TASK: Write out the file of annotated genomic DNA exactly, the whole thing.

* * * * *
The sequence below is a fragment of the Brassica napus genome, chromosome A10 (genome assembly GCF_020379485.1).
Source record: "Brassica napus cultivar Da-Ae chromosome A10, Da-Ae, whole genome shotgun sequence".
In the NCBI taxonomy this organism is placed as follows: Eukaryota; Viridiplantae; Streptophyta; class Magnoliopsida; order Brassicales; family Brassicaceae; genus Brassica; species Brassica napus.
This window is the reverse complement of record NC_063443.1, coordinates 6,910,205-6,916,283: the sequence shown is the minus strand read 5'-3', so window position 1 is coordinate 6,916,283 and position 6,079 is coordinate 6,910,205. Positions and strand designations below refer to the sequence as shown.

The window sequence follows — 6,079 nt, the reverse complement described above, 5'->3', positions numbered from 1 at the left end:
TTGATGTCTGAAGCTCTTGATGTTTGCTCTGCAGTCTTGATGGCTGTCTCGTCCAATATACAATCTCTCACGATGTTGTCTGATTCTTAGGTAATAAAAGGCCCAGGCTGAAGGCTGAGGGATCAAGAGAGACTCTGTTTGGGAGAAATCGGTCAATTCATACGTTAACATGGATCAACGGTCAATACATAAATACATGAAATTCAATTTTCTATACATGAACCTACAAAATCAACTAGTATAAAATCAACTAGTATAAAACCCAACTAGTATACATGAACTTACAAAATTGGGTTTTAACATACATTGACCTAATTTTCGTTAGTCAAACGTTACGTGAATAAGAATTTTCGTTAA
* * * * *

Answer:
The sequence below is a fragment of the Brassica napus genome, chromosome A10 (genome assembly GCF_020379485.1).
Source record: "Brassica napus cultivar Da-Ae chromosome A10, Da-Ae, whole genome shotgun sequence".
In the NCBI taxonomy this organism is placed as follows: Eukaryota; Viridiplantae; Streptophyta; class Magnoliopsida; order Brassicales; family Brassicaceae; genus Brassica; species Brassica napus.
This window is the reverse complement of record NC_063443.1, coordinates 6,910,205-6,916,283: the sequence shown is the minus strand read 5'-3', so window position 1 is coordinate 6,916,283 and position 6,079 is coordinate 6,910,205. Positions and strand designations below refer to the sequence as shown.

The window sequence follows — 6,079 nt, the reverse complement described above, 5'->3', positions numbered from 1 at the left end:
TTGATGTCTGAAGCTCTTGATGTTTGCTCTGCAGTCTTGATGGCTGTCTCGTCCAATATACAATCTCTCACGATGTTGTCTGATTCTTAGGTAATAAAAGGCCCAGGCTGAAGGCTGAGGGATCAAGAGAGACTCTGTTTGGGAGAAATCGGTCAATTCATACGTTAACATGGATCAACGGTCAATACATAAATACATGAAATTCAATTTTCTATACATGAACCTACAAAATCAACTAGTATAAAATCAACTAGTATAAAACCCAACTAGTATACATGAACTTACAAAATTGGGTTTTAACATACATTGACCTAATTTTCGTTAGTCAAACGTTACGTGAATAAGAATTTTCGTTAA